Jun.21, 2013 | By Geraldine Bouvry

Imagine a puzzle, consisting of more than 7 400 sections. Kind of a brainteaser, isn't it? This is what a team of scientists worked on. And a brainteaser, surely it must have been considering that this puzzle is a 3D microscopic model of the human brain, at nearly cellular resolution, the first ever accomplished at this scale. Indeed, up to now, all referenced brains have only provided information at macroscopic scale.

The Research Centre Jülich, in Germany, and the Mc Gill University, in Canada, teamed up for this project, so-called Big Brain. After ten years of work, it has just ended with the publication of the study on June 20th, in the magazine Science.

This project is also part of the European Brain Project.

Back to the start of the project, there is a brain, a real one, preserved and coming from a 65-year-old woman. The team of scientists sliced the brain into 7,400 sections, each one of them being 20 microns thick, which is smaller than the size of one fine strand of hair and 250 000 times more detailed than current MRI brain scans! Last, all slices were digitized using a high-resolution flatbed 3D scanner. 

Commenting about the Big Brain project, senior author Dr. Alan Evans, professor at the Montreal Neurological Institute at Mc Gill University in Montréal, Canada, said that the project "has been a tour-de-force to assemble images of over 7,400 individual histological sections, each with its own distortions, rips and tears, into a coherent 3D volume." Adding that "this dataset allows - for the first time - a 3D exploration of human cytoarchitectural anatomy."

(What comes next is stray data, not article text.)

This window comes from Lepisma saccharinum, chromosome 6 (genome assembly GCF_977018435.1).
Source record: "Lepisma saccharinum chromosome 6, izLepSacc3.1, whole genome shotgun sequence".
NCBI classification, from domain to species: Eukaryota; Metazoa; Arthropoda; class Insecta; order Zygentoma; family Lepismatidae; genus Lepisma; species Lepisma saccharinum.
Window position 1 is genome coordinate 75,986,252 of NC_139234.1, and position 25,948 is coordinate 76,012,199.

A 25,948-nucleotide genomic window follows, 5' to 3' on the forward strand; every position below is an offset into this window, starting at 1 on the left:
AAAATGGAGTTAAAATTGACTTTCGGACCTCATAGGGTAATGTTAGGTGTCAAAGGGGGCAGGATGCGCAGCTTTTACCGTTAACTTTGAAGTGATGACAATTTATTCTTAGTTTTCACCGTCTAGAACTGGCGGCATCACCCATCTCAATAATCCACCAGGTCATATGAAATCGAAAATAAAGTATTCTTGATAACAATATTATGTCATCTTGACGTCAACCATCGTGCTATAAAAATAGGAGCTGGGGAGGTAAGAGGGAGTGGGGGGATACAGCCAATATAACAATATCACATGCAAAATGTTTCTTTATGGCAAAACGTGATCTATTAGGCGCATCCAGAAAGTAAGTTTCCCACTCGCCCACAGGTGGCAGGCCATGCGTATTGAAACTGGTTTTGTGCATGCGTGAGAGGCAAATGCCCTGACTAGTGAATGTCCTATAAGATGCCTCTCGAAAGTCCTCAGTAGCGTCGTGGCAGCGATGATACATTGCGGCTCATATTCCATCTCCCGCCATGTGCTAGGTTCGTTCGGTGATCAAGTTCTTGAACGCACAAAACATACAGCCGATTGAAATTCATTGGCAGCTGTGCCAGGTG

Two hundred areas have been documented through Big Brain, corresponding to roughly 70 % of the human brain. This new anatomical tool will work as an atlas for neurosurgery and help researchers better understand brain diseases, such as Alzheimer's, but also processes such as cognition and emotions work.

Important to highlight that Big Brain's findings are publicly accessible online, for free. Check the following links here and here (account requested).


Source: Jülich Institute


Posted in 3D Scanning



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Jeremy wrote at 6/24/2013 4:45:30 PM:

This is beyond epic. Keep up the awesome work and even after 3D and 4D scanners are available in every handheld mobile device and cell phone, never stop innovating.

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